Health officials in Saskatchewan say the risk of an outbreak of the deadly Ebola Virus is very low in the province, but plans are set on how to handle cases if any emerge.
Dr. Saqib Shahab, the province's chief medical health officer, told CBC News Thursday that the Ebola Virus, which has lead to 1,900 deaths in Africa, does not pose a threat to Saskatchewan.
He noted that international travellers arriving from infected areas are given information on symptoms to watch for.
"When you come back you should monitor or be aware of your health for at least twenty-one days after arrival back in Canada," Shahab said. "And that's only relevant if you've travelled from those five countries that are currently having an outbreak."
Shahab explained that anyone with symptoms, including a bad fever, vomiting, and diarrhea, should call a health care provider before visiting an emergency room or walk-in clinic.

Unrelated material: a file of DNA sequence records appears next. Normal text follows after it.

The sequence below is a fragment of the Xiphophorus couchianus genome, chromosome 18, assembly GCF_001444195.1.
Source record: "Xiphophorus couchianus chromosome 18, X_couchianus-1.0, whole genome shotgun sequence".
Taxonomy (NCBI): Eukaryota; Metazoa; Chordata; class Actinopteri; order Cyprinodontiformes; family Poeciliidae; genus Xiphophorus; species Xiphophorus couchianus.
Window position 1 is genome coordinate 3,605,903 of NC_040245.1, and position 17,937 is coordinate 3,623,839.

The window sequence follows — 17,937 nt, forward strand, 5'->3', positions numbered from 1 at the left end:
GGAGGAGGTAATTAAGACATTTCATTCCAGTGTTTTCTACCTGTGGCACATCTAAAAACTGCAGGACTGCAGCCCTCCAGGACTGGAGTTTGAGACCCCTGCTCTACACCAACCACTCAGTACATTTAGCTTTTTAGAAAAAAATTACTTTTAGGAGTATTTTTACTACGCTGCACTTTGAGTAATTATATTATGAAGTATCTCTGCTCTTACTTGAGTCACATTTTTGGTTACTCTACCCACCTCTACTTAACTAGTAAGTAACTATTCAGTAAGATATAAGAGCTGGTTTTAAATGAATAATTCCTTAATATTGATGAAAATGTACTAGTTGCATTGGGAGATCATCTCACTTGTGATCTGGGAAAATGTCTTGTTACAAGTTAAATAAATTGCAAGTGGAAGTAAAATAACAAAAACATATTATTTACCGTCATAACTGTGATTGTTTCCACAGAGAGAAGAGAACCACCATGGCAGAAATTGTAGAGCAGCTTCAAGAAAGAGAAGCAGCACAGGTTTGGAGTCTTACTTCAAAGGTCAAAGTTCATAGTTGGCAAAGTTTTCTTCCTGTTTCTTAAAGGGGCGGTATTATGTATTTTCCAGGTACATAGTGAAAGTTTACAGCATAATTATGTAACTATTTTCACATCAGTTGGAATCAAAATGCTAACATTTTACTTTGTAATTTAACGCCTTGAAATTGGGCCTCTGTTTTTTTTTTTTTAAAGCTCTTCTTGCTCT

He said specific training and information has been provided to providers, including emergency room people, EMTs and the health line.
"If they get a call from people complaining of fever, other symptoms, and there's a history of travel, they should specifically ask about those three West African countries, plus two other countries that are implicated to a lesser extent," Shahab said.
With that information, health care providers can follow appropriate protocols to minimize the risk of transmitting the virus.
For example, blood samples of the patient would be taken at designated hospital sites in Regina and Saskatoon and if Ebola is confirmed, the infected person would be cared for in isolation by doctors and nurses wearing proper protective gear.
"The way care is provided in Canada you require contact and droplet precautions, so basically you require a gown, gloves a face shield and a mask to provide care," Shahab said."
Officials at the University of Regina have also been giving members of the university community information about Ebola and relevant precautions.
They have sent out letters advising everyone to be prepared and educated on the issue.